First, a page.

Monday 28 October 2013

Bluestone 42 - Field Notes No. 3 - Magazines

When you’re writing a sitcom, you’re creating a world. And when you’re actually putting that world onto the screen, you have to think about everything. And I mean everything.

The script says:
Mac runs into the cookhouse with a porn mag, being chased by Rocket.
Rocket (Scott Hoatson)
It’s two squaddies. So far, so believable. What are they wearing? Have they just been on ops? Don’t worry too much – the costume department are all over this, and continuity will make sure it all matches up.

But the props department look at this and think ‘Porn mag? What type of porn mag? Is it proper full-on porn? Or a lads mag, which is not quite the same thing? And, crucially, what is the porn mag called?’

You can’t just use existing magazine without permission and/or paying someone and so you have to make up a name.  Fake pornographic magazines are always called something ridiculous like Big and Bouncy, but that just feels fake (about as fake as those things that are billed as big and bouncy). The props department will have a few ideas, but they’ve got 1001 other props to sort out. Ultimately, you have to approve something – or more likely think of something yourself. And it can’t be something that’s already the name of a magazine that happens to be about something else.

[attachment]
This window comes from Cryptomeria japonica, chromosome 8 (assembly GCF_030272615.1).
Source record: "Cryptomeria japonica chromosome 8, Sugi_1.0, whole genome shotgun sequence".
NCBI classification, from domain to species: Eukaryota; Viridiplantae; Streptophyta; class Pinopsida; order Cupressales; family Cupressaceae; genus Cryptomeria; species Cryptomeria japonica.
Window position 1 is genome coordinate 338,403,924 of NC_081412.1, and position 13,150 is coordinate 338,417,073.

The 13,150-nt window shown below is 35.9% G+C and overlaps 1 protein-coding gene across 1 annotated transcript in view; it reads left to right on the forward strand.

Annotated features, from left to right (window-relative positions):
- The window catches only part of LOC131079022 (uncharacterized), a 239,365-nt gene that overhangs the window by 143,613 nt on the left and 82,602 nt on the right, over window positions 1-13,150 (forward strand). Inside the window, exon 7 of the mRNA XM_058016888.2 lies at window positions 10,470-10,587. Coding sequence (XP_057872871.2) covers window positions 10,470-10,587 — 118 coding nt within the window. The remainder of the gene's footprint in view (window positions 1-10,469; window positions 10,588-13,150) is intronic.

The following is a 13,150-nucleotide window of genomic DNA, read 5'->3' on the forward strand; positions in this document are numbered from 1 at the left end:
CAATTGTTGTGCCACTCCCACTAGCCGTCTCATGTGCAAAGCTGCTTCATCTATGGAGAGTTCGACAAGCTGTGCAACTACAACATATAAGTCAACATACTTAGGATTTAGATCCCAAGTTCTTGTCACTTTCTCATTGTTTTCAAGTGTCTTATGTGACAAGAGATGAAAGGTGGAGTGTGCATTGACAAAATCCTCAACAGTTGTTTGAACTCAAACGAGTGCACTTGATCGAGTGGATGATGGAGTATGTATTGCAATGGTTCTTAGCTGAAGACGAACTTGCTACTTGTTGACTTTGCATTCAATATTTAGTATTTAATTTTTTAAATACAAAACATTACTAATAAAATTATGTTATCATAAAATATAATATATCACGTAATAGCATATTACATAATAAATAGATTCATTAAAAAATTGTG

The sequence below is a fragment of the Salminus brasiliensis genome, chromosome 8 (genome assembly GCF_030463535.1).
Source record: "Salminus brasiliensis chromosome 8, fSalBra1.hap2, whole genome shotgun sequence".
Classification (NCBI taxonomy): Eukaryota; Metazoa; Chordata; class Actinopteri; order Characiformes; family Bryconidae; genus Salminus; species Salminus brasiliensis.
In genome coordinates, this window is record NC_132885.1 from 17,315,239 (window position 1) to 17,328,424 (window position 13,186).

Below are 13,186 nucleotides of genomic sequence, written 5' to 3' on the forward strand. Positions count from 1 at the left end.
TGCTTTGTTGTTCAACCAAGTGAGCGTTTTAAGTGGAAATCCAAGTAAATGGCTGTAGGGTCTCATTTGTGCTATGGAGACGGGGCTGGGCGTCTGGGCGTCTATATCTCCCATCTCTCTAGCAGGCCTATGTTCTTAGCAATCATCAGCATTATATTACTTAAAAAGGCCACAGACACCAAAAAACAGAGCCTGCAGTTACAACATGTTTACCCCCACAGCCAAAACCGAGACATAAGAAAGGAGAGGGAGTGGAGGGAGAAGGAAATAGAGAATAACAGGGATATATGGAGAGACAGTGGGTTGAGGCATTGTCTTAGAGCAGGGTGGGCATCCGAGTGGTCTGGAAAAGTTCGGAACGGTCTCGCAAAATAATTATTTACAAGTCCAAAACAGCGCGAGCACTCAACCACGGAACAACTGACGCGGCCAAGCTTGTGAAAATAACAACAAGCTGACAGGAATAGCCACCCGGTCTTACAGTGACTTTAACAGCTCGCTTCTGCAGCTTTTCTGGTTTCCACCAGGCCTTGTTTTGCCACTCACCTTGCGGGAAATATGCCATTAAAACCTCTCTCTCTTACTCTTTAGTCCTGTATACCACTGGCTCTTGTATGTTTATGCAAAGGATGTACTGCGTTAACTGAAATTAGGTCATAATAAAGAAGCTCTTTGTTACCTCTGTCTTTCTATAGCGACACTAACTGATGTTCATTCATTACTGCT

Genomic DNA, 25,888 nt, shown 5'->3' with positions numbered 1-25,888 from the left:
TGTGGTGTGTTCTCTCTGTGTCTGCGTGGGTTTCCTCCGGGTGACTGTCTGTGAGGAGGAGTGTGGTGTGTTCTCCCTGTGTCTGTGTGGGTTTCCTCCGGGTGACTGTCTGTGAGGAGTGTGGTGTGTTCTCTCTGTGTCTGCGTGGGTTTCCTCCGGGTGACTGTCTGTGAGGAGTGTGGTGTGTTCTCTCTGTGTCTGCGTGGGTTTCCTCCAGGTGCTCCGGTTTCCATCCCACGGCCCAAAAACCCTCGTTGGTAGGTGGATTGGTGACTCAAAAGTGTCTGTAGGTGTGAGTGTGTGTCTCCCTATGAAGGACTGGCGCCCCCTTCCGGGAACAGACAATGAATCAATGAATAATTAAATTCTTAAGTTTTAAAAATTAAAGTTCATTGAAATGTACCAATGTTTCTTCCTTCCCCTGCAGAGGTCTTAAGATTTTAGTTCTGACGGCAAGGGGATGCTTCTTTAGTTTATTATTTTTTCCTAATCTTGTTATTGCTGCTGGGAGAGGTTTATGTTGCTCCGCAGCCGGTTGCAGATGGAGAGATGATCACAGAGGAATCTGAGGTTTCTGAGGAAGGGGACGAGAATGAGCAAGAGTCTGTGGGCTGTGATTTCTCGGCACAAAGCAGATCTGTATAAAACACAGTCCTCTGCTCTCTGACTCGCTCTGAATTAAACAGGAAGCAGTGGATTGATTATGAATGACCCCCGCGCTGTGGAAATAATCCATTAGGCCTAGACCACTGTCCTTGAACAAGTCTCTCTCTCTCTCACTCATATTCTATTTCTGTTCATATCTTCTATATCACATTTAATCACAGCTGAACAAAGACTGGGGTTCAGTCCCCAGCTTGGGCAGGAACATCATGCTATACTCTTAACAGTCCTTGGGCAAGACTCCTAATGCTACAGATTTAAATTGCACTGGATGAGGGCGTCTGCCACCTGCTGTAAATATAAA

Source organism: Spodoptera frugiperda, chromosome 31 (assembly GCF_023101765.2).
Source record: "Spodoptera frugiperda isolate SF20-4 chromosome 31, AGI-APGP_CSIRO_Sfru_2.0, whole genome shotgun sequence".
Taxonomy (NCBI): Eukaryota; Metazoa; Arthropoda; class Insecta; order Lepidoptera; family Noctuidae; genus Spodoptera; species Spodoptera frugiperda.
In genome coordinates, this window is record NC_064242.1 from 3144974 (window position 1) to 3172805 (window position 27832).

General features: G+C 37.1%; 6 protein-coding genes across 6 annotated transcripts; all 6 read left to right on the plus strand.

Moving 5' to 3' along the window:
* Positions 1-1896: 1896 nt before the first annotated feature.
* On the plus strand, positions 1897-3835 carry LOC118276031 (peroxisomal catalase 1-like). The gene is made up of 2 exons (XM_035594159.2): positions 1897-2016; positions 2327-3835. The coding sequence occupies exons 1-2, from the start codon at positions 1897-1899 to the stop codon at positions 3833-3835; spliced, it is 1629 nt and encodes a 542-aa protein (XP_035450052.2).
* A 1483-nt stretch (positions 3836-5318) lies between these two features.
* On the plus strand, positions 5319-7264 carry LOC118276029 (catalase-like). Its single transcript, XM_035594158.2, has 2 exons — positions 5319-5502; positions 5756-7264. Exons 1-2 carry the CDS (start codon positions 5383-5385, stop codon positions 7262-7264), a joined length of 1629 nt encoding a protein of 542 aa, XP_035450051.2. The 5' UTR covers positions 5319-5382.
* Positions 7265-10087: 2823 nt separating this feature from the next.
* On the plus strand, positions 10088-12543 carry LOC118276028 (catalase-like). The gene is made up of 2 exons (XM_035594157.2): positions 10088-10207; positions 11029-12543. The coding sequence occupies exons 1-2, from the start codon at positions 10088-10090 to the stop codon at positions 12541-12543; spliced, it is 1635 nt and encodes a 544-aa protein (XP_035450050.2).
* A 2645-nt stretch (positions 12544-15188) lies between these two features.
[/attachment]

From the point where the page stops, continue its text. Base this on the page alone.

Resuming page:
Ideally, you don't want a magazine title that's funny, satirical, creepy or open to misinterpretation as it'll get in the way of the scene, the dialogue and the jokes. Remember, by the time you're on set, you're ironing. You want the jokes you've written to stand out, and you want the background to be remain background. Doing two jokes at once is almost as bad as not doing any joke at all. (Discuss).

Naming porn mags is something I’ve now found myself doing on two occasions on the set of Bluestone 42. In Series 1, we ended up with a magazine called Racquel’s Choice, which, for some reason, I found pleasing. It seemed to me that this was a magazine started in the 1970s with had a bit of history to it. But Richard Hurst, my co-writer, was never that convinced but we had to settle on something fairly swiftly. In the end, you hardly saw it anyway. Richard's happier with the magazine title in Series Two, though. And you’ll just have to wait and see what it’s called. 

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